Reaching net zero carbon is a major challenge, and many policymakers are relying in part on planting trees and restoring natural habitats to mop up emissions that are difficult to avoid. For example, the UK Environment Agency is exploring the idea of restoring salt marshland to reach its net zero goal by 2030. In York, the council is planning to plant a woodland of 50,000 trees to help the city reach its net zero target by 2030. But offsetting is a risky business and easily upskittled by the weather.

A study, published in the journal AGU Advances, used climate models to explore the impact of different climate change pathways on carbon uptake of forests in California. Under “business as usual”, the anticipated hotter, drier conditions, and increased risk of wildfire resulted in woodland carbon storage capacity dropping by one-sixth. A more intermediate climate change path produced a drop of about one-tenth. Worryingly, some of the most vulnerable locations, along coasts and on lower mountain slopes, are where there are forest carbon offset projects.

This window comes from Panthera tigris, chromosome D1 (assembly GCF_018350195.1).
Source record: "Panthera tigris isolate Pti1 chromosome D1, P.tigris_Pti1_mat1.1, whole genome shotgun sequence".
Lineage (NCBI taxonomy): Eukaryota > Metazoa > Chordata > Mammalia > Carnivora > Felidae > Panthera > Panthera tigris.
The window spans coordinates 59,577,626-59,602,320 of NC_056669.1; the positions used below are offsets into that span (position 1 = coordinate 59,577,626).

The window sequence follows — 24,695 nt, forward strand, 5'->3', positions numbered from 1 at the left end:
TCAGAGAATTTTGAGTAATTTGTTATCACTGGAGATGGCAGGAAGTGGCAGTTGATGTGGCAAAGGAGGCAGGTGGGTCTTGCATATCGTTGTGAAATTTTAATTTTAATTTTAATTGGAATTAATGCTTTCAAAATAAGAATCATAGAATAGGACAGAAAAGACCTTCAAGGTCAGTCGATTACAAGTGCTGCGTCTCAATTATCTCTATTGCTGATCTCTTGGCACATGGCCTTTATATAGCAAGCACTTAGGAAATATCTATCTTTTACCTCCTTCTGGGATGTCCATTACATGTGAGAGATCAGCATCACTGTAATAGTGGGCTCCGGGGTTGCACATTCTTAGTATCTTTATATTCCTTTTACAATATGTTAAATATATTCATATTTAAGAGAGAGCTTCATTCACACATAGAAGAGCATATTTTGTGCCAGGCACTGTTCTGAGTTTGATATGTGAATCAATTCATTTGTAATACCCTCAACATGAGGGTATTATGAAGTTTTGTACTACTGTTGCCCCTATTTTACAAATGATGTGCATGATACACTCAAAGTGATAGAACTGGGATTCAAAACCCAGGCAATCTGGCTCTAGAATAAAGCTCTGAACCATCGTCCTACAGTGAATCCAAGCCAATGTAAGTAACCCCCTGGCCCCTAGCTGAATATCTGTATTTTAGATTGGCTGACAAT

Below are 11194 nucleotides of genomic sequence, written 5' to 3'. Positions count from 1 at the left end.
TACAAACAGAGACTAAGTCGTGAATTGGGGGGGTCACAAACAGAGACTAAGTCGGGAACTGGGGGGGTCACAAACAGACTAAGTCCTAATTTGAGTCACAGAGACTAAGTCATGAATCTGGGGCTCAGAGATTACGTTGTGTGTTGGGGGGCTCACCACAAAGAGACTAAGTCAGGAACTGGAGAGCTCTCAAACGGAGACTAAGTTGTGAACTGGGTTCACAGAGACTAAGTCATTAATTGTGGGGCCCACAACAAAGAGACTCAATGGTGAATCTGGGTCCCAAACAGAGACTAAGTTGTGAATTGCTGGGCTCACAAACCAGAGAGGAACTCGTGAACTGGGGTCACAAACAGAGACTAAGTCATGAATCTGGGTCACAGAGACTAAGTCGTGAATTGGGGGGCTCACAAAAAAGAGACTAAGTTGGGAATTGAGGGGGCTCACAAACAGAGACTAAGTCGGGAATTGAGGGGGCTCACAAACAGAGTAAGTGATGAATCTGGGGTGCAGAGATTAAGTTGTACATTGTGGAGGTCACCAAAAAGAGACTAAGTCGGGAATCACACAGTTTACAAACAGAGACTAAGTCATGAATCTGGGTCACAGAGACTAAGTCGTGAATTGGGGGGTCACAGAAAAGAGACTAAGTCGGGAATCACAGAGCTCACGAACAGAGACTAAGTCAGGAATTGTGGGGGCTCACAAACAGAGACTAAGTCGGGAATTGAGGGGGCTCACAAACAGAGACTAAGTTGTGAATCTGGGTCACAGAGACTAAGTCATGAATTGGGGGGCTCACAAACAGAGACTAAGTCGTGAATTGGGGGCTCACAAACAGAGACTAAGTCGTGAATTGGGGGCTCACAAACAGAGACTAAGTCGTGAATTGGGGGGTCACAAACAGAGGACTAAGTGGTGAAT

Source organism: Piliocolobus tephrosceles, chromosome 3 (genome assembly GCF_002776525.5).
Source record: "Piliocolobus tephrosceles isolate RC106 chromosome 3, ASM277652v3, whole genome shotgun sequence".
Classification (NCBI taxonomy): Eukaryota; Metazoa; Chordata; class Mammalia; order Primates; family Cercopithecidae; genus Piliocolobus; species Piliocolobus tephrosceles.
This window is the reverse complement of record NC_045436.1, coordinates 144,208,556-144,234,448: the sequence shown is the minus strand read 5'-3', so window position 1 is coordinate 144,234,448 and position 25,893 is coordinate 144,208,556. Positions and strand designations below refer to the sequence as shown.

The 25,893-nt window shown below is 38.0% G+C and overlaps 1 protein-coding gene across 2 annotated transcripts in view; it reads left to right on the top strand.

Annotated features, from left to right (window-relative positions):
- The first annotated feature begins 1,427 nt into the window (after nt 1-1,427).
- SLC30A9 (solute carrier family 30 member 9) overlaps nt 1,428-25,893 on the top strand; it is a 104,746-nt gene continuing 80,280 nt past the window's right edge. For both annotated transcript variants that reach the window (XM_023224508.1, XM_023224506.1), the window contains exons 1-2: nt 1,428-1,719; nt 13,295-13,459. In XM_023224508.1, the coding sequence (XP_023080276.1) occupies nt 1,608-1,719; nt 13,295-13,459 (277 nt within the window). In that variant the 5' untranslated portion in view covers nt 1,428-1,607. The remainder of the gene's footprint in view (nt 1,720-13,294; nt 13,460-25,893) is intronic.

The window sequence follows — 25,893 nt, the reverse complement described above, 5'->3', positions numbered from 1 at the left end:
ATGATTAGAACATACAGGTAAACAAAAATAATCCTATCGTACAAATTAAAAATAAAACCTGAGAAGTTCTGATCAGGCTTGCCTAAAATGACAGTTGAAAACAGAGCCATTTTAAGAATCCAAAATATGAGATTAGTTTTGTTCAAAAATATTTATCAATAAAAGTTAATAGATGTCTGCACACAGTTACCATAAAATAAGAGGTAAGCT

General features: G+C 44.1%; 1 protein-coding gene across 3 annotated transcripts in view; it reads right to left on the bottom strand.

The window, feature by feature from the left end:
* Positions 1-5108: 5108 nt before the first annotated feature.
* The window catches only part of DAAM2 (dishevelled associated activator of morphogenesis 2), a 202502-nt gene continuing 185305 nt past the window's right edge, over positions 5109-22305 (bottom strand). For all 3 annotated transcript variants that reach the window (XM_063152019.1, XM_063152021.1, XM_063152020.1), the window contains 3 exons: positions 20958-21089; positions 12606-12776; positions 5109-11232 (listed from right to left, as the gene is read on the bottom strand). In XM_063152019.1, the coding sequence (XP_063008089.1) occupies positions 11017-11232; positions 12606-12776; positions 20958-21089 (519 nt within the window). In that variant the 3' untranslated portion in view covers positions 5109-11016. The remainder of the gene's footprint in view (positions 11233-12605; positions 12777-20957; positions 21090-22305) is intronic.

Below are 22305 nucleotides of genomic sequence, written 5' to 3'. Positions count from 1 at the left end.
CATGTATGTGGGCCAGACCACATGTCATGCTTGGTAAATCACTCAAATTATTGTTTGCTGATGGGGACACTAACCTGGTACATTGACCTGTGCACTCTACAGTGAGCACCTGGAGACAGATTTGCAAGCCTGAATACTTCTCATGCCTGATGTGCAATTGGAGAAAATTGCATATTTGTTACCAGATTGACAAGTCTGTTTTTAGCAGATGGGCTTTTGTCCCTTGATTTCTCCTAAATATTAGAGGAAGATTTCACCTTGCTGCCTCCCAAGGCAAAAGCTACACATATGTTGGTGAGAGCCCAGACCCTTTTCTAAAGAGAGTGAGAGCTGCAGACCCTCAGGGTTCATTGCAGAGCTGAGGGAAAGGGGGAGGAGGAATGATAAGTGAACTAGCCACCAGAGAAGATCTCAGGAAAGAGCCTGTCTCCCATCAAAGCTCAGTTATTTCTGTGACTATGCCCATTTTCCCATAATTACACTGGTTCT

It’s easy to assume that California is an exception and more at risk from the impacts of climate change, but as the Canadian village of Lytton recently discovered, nowhere is immune from extreme weather.

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